Israeli diplomatic pressure on Germany has led to German supply chain logistics consultancy Hamburg Port Consultancy (HPC) pulling out of a contract to renovate the Iranian port of Bandar Abbas, which the company signed in January 2010.
Israel’s ambassador to Berlin, Germany, Yoram Ben Ze’ev, told officials with the German Foreign Ministry and the German chancellor’s top aides that Iran had used the port for exporting weapons to Hezbollah in Lebanon and Hamas in the Gaza strip, reports Israeli newspaper Haaretz. Ben Ze’ev stated that weapons found on the Francop vessel, which was seized Israel Defence forces in the Mediterranean, had disembarked from the port of Bandar Abbas.
The Israeli ambassador to Germany was reported by Haaretz as stating that the German company’s contract to renovate the Iranian port was viewed by the Jewish state as ‘German assistance to an Iranian arms deal with terror organisations, and a violation of U.N. Security Council resolutions.’ The paper reports that German officials contacted HPC and that the contract with the Iranian port has been terminated.
A contract between HPC and the Bandar Abbas port operator Tidewater Company had been agreed on January 9 2010, according to the Fars News Agency. According to BMI research, HPC was likely to have worked on the second phase of the second container terminal at the Shahid Rajaie port complex, which is due online in 2010, and is to boost capacity at the facility to 3.5mn 20-foot equivalent units (TEUs). The Fars News Agency reports Tidewater Company’s managing director, Abdolhamid Malahzadeh, as stating that HPC was set to replace the Singaporean firm Overseas Port Management (OPM) as the port’s manager, as OPM’s contract was coming to an end.
BMI notes that HPC pulling out of the contract is bad news not only for the German company, but also for the Iranian port. HPC is an independent company within the Hamburger Hafen und Logistik (HHLA) group, which operates the German port of Hamburg. HPC has been expanding its port operations, with a subsidiary named HPC Ukraina holding a stake in the Ukrainian port of Odessa. The Bandar Abbas project would have seen the company move out of Europe and into port operations in the Middle East.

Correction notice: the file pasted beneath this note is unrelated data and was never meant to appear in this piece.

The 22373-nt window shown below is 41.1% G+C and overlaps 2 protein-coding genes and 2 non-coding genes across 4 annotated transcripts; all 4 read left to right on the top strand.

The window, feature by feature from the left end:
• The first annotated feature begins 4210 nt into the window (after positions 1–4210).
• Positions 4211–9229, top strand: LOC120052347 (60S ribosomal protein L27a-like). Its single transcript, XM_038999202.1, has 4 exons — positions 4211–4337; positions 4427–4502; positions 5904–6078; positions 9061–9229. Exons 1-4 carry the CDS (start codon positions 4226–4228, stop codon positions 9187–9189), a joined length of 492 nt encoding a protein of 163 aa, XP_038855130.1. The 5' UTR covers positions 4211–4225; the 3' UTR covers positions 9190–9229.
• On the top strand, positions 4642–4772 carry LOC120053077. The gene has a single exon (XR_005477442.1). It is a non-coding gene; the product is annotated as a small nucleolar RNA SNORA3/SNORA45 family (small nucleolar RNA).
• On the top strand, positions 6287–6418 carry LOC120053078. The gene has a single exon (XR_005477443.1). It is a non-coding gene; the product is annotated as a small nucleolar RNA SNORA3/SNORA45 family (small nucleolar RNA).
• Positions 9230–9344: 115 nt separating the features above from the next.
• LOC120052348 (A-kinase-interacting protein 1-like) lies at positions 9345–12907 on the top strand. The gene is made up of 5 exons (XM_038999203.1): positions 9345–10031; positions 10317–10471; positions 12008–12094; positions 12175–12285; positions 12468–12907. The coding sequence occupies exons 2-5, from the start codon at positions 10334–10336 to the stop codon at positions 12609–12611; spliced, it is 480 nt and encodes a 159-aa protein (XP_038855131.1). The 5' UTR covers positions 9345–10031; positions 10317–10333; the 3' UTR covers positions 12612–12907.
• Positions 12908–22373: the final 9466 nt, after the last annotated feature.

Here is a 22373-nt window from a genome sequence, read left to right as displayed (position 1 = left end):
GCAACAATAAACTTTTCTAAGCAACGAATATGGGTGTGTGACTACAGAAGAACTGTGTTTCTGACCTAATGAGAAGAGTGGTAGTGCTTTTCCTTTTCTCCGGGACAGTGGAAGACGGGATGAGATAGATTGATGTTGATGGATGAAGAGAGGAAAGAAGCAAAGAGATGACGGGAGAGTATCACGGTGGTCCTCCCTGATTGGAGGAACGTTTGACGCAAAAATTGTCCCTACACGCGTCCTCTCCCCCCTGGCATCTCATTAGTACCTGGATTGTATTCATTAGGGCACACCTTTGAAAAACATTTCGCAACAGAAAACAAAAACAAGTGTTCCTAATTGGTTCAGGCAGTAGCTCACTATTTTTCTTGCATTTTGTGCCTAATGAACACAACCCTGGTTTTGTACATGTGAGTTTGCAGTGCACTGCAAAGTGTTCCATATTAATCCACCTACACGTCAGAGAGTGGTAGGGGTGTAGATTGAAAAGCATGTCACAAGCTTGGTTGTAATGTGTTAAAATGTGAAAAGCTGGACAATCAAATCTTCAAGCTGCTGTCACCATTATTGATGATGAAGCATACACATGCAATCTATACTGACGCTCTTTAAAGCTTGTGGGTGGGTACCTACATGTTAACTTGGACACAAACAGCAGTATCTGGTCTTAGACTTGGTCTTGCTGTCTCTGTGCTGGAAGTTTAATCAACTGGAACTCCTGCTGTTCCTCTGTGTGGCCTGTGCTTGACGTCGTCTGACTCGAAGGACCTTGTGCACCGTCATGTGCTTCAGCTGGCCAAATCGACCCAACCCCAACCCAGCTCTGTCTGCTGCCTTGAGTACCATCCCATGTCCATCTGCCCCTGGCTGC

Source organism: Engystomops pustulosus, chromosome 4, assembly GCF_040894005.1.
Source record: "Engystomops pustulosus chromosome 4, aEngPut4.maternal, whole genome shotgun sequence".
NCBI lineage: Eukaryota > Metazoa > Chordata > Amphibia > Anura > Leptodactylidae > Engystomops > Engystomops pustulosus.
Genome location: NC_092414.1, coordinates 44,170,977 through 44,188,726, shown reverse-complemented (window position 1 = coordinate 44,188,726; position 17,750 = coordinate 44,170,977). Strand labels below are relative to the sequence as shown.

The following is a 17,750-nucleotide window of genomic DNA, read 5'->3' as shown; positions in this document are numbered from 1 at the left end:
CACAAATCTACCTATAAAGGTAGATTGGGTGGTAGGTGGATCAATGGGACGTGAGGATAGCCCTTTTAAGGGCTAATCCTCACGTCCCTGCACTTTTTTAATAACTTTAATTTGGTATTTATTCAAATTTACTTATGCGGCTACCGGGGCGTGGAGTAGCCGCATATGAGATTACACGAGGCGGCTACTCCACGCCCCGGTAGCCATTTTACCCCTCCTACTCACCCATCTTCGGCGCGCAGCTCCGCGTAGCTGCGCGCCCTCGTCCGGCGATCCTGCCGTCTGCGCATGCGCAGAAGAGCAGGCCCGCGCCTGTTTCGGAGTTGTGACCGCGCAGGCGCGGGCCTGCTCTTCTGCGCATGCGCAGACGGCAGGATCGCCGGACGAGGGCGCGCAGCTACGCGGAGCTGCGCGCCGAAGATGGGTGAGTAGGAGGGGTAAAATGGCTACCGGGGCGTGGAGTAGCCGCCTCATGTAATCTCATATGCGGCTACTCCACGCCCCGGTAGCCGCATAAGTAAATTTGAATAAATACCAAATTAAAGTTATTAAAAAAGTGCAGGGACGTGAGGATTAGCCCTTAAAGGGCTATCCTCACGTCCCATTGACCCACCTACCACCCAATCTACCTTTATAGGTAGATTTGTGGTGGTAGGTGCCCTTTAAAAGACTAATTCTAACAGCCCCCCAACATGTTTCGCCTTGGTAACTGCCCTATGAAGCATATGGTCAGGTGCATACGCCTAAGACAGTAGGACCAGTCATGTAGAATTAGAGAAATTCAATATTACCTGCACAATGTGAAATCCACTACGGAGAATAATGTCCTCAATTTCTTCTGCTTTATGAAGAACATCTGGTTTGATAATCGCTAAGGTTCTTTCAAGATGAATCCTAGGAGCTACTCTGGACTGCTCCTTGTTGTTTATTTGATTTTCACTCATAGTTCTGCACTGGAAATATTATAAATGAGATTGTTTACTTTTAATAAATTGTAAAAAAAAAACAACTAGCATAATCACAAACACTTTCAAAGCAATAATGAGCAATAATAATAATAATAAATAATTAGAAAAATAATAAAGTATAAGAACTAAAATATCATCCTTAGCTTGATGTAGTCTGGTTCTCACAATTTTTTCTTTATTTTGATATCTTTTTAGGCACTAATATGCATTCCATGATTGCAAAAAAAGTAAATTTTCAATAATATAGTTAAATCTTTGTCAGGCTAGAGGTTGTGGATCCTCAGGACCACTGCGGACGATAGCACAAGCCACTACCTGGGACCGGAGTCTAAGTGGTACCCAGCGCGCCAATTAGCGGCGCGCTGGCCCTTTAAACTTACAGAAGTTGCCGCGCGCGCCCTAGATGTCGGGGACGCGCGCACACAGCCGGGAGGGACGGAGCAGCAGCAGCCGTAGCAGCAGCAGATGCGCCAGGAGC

The contract’s cancellation is also bad news for the development of the port of Bandar Abbas. The port is in southern Iran and handles 90% of the country’s container throughput. The port is operated by Tidewater, but a separate concession manages the Sharhid Rajaie port. BMI fears that the planned second phase of development of the port’s second container terminal could now be delayed after HPC pulled out of the contract. BMI also warns that the episode highlights that the Iranian port’s pool of potential contractors is limited, as Israel has already shown that it will intervene and use its diplomatic influence where it can to hamper the development of a port that it feels plays a role in Iran’s illegal weapon exports.
BMI notes that this is not the first time that Iran’s maritime operations have been caught up in politics. Iranian shipping company Islamic Republic of Iran Shipping Line (IRISL) had sanctions placed upon it and its subsidiaries in 2008 by the US Treasury Department, which accused the line of providing logistical services to Iran’s Ministry of Defence and Armed Forces logistics (MODFL). The department also stated that IRISL’s actions were part of a broader pattern of deception and fabrication that Iran uses to advance its nuclear and missile programmes. In October 2009 the UK Treasury ordered that ‘UK financial services cease all business with the IRISL,’ under the Counter Terrorism Act 2008.